In another review, Pierce, describes how J.A. Hitchcock, one of America’ leading authority on cyber crime, comprehends the limitations of technical knowledge of the average computer user in the second edition of her book, “Net crimes & misdemeanors: Outmaneuvering webspammers, stalkers and con artists”. Her revised edition explains various types of Internet and computer based crimes, and provides definitions and tips applicable to the novice and experienced computer user. Hitchcock has taught various college level courses, written for magazines and newspapers, gives lectures, appears on television and radio and trains law enforcement on how to track cyber criminals and provide assistance to victims.

 

Acknowledgements

            I am grateful to Susan Brenner who has agreed to be the Chief Editorial Advisor and Shaheen Shariff for agreeing to be the Book review Editor of the journal. I am also grateful to Serials Publications, New Delhi and Mr. Vijaya kumar in particular for putting together this new journal to accommodate the fast-growing field of cyber criminology. T. Samyuktha, the editorial assistant of the journal played a vital role in assisting me in proof reading the articles and formatting it for the web, my earnest thanks go to her. I thank all the Editorial Advisory board members who shared their valuable time in peer reviewing the articles and submitting them in time which enabled me to launch the journal in January 2007 as promised earlier in the call for papers. Last but not the least, my sincere thanks goes to the authors for their interest in publishing with the International Journal of Cyber Criminology.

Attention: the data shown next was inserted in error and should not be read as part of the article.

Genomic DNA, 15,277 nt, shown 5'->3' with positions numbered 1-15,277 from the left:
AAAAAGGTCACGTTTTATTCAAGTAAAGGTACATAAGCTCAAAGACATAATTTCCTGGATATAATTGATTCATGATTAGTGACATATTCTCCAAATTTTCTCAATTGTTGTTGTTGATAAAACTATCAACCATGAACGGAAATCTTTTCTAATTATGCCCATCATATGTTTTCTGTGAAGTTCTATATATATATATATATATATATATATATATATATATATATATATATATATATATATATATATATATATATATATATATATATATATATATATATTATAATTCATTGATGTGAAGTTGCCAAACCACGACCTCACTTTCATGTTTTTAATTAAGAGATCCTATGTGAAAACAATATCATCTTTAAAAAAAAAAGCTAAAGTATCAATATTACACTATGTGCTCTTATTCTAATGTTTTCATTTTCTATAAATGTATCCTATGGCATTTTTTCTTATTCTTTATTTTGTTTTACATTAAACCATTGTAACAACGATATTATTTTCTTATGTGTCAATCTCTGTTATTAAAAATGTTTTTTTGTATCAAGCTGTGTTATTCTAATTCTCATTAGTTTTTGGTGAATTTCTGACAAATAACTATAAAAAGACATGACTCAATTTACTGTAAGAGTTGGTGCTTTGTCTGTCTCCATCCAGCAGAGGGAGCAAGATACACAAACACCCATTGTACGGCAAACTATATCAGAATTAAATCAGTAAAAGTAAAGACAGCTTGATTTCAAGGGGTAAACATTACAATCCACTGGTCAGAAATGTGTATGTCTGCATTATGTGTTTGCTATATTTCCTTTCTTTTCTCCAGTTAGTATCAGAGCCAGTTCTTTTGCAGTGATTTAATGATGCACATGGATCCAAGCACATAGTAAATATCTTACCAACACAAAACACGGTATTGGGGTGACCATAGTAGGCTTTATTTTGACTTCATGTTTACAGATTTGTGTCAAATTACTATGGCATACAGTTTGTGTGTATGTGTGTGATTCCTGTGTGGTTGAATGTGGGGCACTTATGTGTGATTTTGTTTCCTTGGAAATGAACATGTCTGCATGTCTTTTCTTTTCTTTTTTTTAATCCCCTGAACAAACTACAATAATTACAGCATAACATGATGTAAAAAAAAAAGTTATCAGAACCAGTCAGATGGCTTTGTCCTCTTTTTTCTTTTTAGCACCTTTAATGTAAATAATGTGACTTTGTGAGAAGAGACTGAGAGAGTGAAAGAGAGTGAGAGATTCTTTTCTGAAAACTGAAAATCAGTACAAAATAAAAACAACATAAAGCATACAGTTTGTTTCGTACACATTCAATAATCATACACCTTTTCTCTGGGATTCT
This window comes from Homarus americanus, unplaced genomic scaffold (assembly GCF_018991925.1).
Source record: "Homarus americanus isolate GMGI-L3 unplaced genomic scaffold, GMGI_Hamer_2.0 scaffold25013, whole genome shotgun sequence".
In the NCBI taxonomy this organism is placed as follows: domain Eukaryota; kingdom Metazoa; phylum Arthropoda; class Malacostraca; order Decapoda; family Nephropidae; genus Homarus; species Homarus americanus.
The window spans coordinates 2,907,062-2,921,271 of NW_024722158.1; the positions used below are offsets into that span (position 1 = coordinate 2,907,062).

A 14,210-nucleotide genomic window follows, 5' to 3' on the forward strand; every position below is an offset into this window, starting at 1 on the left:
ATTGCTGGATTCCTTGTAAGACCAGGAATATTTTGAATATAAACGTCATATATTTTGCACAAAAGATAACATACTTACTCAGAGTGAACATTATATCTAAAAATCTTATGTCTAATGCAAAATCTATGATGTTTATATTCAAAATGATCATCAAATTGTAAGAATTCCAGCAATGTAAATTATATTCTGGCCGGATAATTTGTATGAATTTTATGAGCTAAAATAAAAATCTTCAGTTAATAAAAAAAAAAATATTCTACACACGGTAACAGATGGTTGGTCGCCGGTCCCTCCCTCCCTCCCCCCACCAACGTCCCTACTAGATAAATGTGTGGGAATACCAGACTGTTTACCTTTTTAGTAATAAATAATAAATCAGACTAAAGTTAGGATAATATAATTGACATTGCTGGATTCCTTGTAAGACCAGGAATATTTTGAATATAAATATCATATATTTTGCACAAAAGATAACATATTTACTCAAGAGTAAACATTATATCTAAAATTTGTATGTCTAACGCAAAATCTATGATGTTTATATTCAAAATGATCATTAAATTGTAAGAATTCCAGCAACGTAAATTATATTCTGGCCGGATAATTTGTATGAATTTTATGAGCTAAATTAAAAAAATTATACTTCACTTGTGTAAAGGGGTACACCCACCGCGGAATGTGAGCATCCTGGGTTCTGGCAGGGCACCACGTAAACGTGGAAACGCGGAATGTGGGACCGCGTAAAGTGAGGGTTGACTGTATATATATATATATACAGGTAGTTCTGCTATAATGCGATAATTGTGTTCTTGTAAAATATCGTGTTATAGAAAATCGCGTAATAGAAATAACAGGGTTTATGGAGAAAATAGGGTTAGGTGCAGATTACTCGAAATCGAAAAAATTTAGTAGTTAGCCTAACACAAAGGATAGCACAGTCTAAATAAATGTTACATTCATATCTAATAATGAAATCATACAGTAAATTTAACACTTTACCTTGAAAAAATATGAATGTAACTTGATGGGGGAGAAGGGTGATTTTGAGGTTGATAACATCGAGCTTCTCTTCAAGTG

Regards,

 

K. Jaishankar

Editor-in-Chief 

 

References

 

Adamski  A. (1998) Crimes Related to the Computer Network. Threats and Opportunities: A Criminological Perspective. Helsinki, Finland: European Institute for Crime Prevention and Control, affiliated with the United Nations (HEUNI). Retrieved on December 15 2006, from http://www.ulapland.fi/home/oiffi/enlist/resources/HeuniWeb.htm

 

Jewkes Yvonne (2006). Comment on the book 'Cyber crime and Society by Majid Yar, Sage Publications. Retrieved on December 15 2006, from http://www.sagepub.co.uk/booksProdDesc.nav?prodId=Book227351

 

Littlewood, A. (2003) ‘Cyberporn and moral panic: an evaluation of press reactions to pornography on the internet’, Library and Information Research, 27(86), 8–18.

 

McKenzie, S. (2000). Child Safety on the Internet: An Analysis of Victorian Schools and Households using the Routine Activity Approach. A thesis submitted to the University of Melbourne, February, 2000. Retrieved on December 15 2006, from http://www.criminology.unimelb.edu.au/research/internet/childsafety/index.html

 

Mann, David and Sutton, Mike, (1999). NetCrime. More Change in the Organisation of Thieving, British Journal of Criminology, vol. 38, no. 2, Spring 1998.

 

Thomas, D. and Loader, B. (2000) ‘Introduction – cyber crime: law enforcement, security and surveillance in the information age’, in: D. Thomas and B. Loader (Eds.), Cyber crime: Law Enforcement, Security and Surveillance in the Information Age, London: Routledge.

 

Yar, M. (2005) The Novelty of ‘Cyber crime’: An Assessment in Light of Routine Activity Theory European Journal of Criminology, Volume 2 (4): 407–427: